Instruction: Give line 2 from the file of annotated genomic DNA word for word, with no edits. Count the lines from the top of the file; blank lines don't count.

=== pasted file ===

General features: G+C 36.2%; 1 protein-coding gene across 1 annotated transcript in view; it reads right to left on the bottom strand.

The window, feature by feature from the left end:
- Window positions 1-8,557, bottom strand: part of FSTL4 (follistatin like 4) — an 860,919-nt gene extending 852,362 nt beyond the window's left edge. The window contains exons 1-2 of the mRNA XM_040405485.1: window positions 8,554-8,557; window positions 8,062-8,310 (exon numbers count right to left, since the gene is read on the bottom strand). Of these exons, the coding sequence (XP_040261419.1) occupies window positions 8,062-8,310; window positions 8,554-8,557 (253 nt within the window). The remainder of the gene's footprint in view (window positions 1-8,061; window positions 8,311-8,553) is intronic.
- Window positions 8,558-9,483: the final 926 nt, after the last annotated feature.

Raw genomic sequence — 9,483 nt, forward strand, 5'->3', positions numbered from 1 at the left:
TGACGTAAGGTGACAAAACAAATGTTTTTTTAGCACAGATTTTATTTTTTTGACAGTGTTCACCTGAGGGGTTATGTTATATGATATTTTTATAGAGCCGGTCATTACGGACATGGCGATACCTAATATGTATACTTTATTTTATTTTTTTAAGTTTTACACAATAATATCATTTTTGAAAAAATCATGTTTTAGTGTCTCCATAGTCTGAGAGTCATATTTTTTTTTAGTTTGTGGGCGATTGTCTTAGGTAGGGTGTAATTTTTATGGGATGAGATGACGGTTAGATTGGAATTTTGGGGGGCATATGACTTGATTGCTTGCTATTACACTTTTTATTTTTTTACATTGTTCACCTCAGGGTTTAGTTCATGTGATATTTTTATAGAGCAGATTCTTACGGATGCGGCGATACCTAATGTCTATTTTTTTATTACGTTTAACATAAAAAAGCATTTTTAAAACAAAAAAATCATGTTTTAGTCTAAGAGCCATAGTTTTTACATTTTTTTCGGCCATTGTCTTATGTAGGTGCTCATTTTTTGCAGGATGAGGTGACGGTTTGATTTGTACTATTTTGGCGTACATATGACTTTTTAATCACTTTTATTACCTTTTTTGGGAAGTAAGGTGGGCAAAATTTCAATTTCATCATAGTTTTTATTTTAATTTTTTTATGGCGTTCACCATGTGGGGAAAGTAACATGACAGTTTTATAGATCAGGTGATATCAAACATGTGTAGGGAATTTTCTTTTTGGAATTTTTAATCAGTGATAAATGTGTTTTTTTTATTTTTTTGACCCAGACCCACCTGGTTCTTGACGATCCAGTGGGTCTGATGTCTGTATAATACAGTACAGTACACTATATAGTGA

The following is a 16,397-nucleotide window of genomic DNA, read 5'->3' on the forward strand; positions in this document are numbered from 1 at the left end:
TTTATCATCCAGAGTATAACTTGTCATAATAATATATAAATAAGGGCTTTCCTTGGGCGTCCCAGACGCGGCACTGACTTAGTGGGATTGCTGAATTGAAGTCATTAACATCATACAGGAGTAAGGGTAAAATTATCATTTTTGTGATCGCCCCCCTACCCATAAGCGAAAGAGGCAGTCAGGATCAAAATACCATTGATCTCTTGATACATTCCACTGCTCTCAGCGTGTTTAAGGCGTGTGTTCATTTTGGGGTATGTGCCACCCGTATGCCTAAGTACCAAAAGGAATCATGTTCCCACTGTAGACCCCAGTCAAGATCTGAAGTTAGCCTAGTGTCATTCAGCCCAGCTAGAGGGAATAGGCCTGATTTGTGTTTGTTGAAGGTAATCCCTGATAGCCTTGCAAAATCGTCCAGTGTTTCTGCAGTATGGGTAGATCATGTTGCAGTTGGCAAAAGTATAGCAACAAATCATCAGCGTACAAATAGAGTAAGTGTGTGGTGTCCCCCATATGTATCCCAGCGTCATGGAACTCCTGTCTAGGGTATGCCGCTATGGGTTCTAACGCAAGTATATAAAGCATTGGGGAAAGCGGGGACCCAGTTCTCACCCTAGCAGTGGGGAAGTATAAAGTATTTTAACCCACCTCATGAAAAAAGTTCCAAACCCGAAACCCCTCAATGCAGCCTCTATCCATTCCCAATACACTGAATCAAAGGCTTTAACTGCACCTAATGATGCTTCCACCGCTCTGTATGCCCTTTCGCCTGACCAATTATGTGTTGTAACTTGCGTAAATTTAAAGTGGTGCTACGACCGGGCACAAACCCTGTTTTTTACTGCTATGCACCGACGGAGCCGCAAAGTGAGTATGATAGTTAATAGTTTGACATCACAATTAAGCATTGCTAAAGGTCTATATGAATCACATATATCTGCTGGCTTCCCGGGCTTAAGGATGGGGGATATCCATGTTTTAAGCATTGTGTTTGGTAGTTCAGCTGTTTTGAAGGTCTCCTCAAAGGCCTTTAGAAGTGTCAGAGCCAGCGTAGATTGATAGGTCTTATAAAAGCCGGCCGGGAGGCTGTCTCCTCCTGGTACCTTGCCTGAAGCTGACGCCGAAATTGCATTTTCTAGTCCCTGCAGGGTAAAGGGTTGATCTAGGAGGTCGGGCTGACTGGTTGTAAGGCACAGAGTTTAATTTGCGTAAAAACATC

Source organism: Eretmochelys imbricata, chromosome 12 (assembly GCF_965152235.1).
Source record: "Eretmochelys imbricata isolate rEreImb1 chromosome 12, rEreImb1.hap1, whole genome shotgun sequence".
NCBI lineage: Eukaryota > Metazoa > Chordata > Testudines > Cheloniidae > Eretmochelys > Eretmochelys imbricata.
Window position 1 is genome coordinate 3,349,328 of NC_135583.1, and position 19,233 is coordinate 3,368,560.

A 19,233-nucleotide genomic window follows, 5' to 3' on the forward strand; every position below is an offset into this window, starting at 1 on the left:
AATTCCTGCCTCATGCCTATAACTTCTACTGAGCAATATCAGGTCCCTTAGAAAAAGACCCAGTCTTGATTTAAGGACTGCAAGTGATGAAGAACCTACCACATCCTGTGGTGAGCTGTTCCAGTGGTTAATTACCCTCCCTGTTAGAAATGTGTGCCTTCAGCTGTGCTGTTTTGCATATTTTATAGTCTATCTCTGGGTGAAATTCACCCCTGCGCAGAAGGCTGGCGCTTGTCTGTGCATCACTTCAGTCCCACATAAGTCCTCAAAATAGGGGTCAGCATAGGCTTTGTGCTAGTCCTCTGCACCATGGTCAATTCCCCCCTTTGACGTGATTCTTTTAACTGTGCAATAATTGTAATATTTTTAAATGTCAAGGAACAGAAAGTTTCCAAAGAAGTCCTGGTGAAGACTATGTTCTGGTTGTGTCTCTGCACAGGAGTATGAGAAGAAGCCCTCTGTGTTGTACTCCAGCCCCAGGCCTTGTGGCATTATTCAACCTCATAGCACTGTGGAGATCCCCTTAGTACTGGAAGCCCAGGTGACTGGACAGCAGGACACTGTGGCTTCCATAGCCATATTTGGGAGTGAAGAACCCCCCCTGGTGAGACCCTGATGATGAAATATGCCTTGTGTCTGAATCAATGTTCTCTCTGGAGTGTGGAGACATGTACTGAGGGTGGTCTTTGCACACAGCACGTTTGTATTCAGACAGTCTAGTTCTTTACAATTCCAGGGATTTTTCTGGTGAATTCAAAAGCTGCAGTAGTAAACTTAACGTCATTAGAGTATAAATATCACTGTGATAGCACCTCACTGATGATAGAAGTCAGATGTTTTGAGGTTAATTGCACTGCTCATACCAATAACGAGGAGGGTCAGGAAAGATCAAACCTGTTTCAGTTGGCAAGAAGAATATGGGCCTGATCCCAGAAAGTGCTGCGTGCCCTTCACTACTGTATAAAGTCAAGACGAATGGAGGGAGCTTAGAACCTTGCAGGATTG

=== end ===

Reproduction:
The window, feature by feature from the left end: